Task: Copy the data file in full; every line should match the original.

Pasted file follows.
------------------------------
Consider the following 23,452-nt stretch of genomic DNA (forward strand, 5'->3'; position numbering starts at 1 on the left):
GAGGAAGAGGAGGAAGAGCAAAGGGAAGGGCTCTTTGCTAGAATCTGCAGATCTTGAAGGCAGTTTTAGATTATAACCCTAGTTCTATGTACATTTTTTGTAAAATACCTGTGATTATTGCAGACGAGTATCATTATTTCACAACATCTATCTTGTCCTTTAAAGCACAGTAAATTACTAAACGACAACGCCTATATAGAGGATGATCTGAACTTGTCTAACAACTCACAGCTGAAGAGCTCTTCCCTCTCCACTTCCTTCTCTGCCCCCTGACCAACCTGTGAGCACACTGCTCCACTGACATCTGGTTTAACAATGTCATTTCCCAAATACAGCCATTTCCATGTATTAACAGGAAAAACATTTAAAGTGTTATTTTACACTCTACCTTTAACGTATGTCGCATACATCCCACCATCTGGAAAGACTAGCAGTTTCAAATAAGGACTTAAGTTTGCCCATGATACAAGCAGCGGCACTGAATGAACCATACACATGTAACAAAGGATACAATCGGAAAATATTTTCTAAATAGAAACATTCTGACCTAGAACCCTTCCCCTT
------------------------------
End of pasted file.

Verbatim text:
Consider the following 23,452-nt stretch of genomic DNA (forward strand, 5'->3'; position numbering starts at 1 on the left):
GAGGAAGAGGAGGAAGAGCAAAGGGAAGGGCTCTTTGCTAGAATCTGCAGATCTTGAAGGCAGTTTTAGATTATAACCCTAGTTCTATGTACATTTTTTGTAAAATACCTGTGATTATTGCAGACGAGTATCATTATTTCACAACATCTATCTTGTCCTTTAAAGCACAGTAAATTACTAAACGACAACGCCTATATAGAGGATGATCTGAACTTGTCTAACAACTCACAGCTGAAGAGCTCTTCCCTCTCCACTTCCTTCTCTGCCCCCTGACCAACCTGTGAGCACACTGCTCCACTGACATCTGGTTTAACAATGTCATTTCCCAAATACAGCCATTTCCATGTATTAACAGGAAAAACATTTAAAGTGTTATTTTACACTCTACCTTTAACGTATGTCGCATACATCCCACCATCTGGAAAGACTAGCAGTTTCAAATAAGGACTTAAGTTTGCCCATGATACAAGCAGCGGCACTGAATGAACCATACACATGTAACAAAGGATACAATCGGAAAATATTTTCTAAATAGAAACATTCTGACCTAGAACCCTTCCCCTT